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13 years and counting

James Taylor, Montgomery native, wants to build first “trash to electricity” plant in his hometown.

New technology can always be a target for doubt and debate. Charles Babbage, Thomas Edison and the Wright Brothers would probably enjoy seeing how their once “laughable” ideas have become not just laudable, but  integral parts of 21st century life.

James Taylor’s trash-to-energy biomass plant has been 13 years in design, planning and waiting stage. He’s gotten through all of them, and in the process, has amassed an amazing number of people eager to see his project take off – particularly towns eager to reduce landfill waste and use it for something more productive.

No one is more eager than Taylor, whose grace under fire is admirable, but he readily admits, “It’s tiring. You get over one hurdle and then there’s another.”

But patience and determination seem to be ingrained into the man who built a recycling empire from his original tree-cutting service, which he soon put to better use: recycling, which in turn spawned Taylor Recycling nearly two decades ago.

It wasn’t long after Taylor got his recycling company up and running that his thoughts turned to what trucks were hauling in to be recycled: “What can be done with the garbage we can’t recycle?” He came up with an answer, worked with engineers, scientists and came up with a design for a gasification plant, one which would take the household trash and turn it into electricity.

Many of Taylor’s lifelong friends and associates, including James Ottaway, whose newspaper family had been a staple of Orange County for decades, are Taylor’s angel investors and supporters. He’s got others, from U.S. Sen. Charles Schumer, Congressman Maurice Hinchey and dozens of state and local elected officials, all who have thrown their support behind the project.

So has the U.S. Department of Energy, which has given Taylor Biomass Energy a $100 million loan guarantee for the project.

“Basically, the proceeds are being issued by the Federal Financing Bank and funds are guaranteed not to be used in any way, shape or form other than on this project,” Taylor said.

A credit subsidy fee on the dollar amount the applicant receives must be contributed to the Department of Energy as insurance collateral in the event of a default on the loan. Taylor’s credit subsidy fee is in the 15 to 25 percent range of the loan amount. Taylor’s anticipating having that aspect  of the project’s financing completed by September.

Taylor has never wavered from wanting to build the first gasification plant in Montgomery, although several countries are reaching out for the technology.

Taylor’s biomass project will use five acres of the 95 the business owns on Neelytown Road in Montgomery. When built, it will expand its current sorting and separating process to accept mixed solid waste in addition to the wood and construction/demolition waste it currently collects.

The Port Authority of New York and New Jersey and the New York Power Authority are already signed up for the “green” credits for the 20 megawatts of power the plant is expected to generate. That works out to an average estimated cost over 20 years of approximately five cents per kilowatt. Those credits are then sold to an independent system operator market the next day.  The electricity that will be produced at the biomass plant, said Taylor, is at a rate comparable to supplying power to 23,000 single-family homes.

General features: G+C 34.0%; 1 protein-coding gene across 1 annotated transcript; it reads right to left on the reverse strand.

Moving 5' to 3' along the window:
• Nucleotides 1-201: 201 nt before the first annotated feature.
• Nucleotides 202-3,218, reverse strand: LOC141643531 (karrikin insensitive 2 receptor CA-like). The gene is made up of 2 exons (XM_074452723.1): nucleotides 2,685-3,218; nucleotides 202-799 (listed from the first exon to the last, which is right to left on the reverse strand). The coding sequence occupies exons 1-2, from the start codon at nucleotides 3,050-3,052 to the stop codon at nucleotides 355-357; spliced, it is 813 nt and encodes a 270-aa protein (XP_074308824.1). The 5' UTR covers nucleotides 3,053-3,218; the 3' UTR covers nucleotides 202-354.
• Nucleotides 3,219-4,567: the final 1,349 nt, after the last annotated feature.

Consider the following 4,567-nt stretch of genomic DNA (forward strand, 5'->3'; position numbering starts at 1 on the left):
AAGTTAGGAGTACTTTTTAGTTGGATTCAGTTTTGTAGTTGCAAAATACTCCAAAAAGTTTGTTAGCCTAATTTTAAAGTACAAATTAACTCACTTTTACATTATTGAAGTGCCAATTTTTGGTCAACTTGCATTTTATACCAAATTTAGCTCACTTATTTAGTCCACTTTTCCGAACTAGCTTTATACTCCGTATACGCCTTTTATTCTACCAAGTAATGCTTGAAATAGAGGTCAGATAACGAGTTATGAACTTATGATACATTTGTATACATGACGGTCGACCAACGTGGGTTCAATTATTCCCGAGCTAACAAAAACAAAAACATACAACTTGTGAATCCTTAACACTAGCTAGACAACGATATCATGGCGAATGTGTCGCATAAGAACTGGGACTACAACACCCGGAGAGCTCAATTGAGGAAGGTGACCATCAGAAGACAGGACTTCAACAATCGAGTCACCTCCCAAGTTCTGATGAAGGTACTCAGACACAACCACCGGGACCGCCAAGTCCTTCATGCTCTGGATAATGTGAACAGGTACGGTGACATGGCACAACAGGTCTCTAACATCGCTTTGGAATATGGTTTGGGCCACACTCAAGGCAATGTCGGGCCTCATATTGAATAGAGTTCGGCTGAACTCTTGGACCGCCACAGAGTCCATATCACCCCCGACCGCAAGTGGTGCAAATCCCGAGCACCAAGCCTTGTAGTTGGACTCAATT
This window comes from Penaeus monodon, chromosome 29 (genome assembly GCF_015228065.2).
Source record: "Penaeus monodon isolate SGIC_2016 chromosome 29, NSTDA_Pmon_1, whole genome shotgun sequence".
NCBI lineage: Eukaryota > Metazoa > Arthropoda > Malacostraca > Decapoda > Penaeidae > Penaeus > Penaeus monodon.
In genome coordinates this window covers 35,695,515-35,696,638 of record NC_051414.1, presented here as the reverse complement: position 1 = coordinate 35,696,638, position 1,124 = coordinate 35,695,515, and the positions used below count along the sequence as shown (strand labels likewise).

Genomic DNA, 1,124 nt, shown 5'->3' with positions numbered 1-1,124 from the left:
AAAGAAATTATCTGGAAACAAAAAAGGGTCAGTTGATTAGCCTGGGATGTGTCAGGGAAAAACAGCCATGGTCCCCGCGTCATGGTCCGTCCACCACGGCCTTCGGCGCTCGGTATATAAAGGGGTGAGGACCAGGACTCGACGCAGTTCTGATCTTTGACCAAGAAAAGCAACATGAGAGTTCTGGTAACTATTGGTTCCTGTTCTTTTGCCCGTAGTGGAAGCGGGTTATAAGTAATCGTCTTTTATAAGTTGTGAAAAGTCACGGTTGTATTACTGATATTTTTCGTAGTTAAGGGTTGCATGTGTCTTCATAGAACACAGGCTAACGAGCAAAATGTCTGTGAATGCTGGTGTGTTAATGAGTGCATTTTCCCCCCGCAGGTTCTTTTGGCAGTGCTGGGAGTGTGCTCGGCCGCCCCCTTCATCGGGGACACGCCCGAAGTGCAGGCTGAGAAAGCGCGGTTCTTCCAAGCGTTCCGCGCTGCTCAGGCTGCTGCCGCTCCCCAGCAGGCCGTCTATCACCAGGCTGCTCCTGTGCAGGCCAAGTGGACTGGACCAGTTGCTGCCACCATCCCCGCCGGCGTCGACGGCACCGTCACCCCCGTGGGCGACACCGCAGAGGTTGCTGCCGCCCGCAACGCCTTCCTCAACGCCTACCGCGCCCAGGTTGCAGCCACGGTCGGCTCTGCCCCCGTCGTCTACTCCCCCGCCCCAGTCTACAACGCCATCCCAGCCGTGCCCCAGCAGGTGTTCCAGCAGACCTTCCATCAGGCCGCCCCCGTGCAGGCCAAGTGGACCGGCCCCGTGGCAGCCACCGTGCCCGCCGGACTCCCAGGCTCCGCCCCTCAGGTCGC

“What’s amazing to me,” he said, “is I have people in Santiago and many other countries eager for this technology as a viable solution to end landfills and create electricity. Yes, I’m anxious to be up and running but patient; I do understand how the system works here. I’ve already put $20 million of my own money into this project, so I’m determined to see this through and see my hometown be the first to have it.”

The gasification plant will require 400 construction jobs and create 80 permanent jobs once built. Another aspect of the plant will be the creation of  a new training center.

The promise of educating the next generation to learn to “waste not, want not” is the one Taylor says will train a new generation about the technology. SUNY Orange, Mount St. Mary College, Columbia University’s Center for Environmental Research and Pace University will all actively collaborate and teach at the center, which will be located at the end of Neelytown Road.

“Once the plant is constructed and goes on line, people who want to bring a gasification plant to their community or country will be able to send a management team here to receive 12 to 16 weeks of hands-on training at the plant,” Taylor said. “Orange County Community College will also offer language courses and business management. Pace will focus on environmental law. Each will bring its own special niche to the center. I can’t put a number on the jobs that training center will create, but there will be job creation for the next generation of engineers.”

Taylor estimates the total project to be $150 million when completed.

“Yes, it is a lot of money,” admits the soft-spoken Taylor, who’s got a ready smile, but tired eyes.  Yet, not too tired to help fix the copy machine back at the office once the trek to the construction site was completed.


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